For material, try to recruit a few hams willing to prepare a monthly article, (most hate to write). Askthem for ideas, rough articles, information on any interesting subject, clippings, etc. Tell them you'll polish and rewrite the article if necessary but don't forget to give them the credit. Hams love to see their names and call signs in print. Eventually you may find out that you'll have plenty of material coming in every month.
Another source of savings is postage. Check your postal code, it's the same as ours sii~ce we are part of the United States. You can go one of two ways: pay first class postage and cover your costs by selling advertisement or go "Non Profit" without advertising revenues but significant savings in postage costs. Figure it out and select whichever is more profitable for you. If you want to save even more, try the "Non Profit Automation Rates" (DMM C810), you'll end up paying around 9 cents for 3.3 oz.! Call your local postal office, they'll help you to get a "Postal Permit" and suggest the lowest rates possible. Sorting, using Zip +4 codes and bar codes seems to be a complicated task but once you get the hang of it, it's simple and you save lots of money. Automation rates may require a few minor changes to the format of your newsletter. In our case it was simple: We reversed the address page so that the fold is at the bottom. We changed the overall format of the page since no printing is allowed on the right or left of the address line and no staples, the postman hates to get his fingers caught by the sharp ends of the staple wire!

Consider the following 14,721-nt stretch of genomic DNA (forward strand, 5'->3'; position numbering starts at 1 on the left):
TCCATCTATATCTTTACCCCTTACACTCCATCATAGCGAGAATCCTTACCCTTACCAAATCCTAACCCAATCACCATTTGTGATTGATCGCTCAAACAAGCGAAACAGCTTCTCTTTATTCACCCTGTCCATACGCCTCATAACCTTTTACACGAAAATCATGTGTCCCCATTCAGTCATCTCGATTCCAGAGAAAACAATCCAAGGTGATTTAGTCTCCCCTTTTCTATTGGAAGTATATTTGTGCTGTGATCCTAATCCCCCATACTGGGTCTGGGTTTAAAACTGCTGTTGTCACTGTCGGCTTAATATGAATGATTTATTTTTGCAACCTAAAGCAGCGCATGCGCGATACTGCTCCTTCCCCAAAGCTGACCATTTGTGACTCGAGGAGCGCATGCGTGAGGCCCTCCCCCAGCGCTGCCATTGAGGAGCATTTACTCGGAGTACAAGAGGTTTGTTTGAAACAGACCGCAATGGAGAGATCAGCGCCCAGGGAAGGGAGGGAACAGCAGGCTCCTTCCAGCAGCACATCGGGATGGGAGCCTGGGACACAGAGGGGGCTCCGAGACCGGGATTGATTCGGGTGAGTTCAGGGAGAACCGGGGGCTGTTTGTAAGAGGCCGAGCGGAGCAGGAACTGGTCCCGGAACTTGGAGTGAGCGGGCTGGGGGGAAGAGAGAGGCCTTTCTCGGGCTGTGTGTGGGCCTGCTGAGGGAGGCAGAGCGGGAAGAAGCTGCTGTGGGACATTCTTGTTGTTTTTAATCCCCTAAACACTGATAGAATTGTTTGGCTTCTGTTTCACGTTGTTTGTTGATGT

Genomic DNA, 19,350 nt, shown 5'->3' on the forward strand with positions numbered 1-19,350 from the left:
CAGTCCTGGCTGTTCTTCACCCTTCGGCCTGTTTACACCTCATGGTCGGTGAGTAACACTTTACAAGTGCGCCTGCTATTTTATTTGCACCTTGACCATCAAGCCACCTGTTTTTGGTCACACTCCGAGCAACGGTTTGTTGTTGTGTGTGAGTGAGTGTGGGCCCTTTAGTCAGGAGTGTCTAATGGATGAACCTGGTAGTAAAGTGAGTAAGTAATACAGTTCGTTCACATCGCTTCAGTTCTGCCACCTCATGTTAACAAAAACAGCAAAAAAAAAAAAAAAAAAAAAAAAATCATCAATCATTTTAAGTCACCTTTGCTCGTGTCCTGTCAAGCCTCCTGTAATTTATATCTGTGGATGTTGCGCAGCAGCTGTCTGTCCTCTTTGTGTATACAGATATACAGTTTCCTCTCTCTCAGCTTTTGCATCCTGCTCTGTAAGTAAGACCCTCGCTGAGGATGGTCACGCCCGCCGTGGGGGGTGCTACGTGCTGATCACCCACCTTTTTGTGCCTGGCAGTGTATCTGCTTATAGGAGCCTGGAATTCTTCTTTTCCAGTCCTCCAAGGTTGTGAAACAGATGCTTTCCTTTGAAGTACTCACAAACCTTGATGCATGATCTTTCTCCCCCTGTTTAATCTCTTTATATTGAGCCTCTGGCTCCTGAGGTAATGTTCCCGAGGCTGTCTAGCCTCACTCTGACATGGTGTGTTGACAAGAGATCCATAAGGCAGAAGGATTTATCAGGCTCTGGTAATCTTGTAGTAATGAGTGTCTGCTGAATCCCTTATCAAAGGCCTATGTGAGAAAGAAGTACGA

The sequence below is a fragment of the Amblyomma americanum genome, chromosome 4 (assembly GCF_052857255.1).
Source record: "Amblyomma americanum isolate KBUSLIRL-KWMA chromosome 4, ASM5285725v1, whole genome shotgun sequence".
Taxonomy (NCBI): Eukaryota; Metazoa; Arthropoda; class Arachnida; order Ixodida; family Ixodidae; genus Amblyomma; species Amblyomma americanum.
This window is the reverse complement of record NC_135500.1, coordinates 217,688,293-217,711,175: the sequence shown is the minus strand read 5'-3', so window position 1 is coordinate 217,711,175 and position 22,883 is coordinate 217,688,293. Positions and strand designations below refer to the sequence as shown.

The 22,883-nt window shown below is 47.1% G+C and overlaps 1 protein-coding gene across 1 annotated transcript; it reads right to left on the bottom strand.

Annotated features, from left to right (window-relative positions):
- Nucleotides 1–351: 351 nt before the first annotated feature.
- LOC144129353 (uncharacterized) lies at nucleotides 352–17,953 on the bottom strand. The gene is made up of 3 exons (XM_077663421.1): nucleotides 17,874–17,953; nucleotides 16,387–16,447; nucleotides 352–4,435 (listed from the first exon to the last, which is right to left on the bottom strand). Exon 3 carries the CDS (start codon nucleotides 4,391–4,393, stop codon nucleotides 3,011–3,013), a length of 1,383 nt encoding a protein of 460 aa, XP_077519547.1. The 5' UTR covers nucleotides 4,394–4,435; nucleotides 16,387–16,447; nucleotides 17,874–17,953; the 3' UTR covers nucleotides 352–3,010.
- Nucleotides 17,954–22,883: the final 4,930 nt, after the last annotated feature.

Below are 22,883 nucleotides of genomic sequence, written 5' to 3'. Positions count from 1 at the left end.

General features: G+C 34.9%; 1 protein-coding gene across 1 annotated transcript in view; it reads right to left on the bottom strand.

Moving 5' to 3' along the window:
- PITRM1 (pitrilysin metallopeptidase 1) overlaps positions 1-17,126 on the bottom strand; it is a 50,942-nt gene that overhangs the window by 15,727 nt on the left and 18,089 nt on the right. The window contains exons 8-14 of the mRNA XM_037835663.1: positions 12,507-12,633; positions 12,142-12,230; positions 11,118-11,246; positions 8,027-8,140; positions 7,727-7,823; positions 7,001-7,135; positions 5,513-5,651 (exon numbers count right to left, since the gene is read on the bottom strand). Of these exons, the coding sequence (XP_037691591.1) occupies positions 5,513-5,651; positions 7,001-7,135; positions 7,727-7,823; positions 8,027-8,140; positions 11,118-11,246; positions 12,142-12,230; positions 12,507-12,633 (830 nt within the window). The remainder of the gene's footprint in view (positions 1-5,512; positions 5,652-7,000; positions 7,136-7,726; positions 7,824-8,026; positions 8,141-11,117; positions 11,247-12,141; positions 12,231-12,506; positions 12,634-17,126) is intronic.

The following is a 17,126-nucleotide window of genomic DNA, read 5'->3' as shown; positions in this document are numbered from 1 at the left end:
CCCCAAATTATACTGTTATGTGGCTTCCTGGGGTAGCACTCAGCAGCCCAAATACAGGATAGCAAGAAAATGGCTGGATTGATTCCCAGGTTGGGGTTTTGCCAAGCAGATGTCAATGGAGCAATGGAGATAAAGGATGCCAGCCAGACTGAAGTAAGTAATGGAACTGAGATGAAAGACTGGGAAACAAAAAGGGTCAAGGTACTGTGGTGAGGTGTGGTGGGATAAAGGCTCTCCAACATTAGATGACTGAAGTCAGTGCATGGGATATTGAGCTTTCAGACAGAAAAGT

We mail our bulletin to members at no
cost to them but have found out that many non-members are willing
to pay for a subscription. At the present time we have around
100 copies going to non-members and the subscription cost pays
for about half of our production cost. Try it, it may work for
you and save your club money.
Electronic or paper.
It's not practical for us to switch
to an electronic bulletin. Only 40% of our members have e-Mail
facilities. Trying dual publications proved to be costly and not
effective. Experience tells us that few people read web pages
when they consist of plain text material. We are using a happy
medium. Our bulletin is published in the conventional way and
mailed monthly but we also maintain a multi-page web site. News
is posted in the form of a digest within a few hours of the actual
happening and then expanded in the paper issue. Colors, special
fonts and animated icons attract the attention of surfers. In
return, the web site has increased the interest in the conventional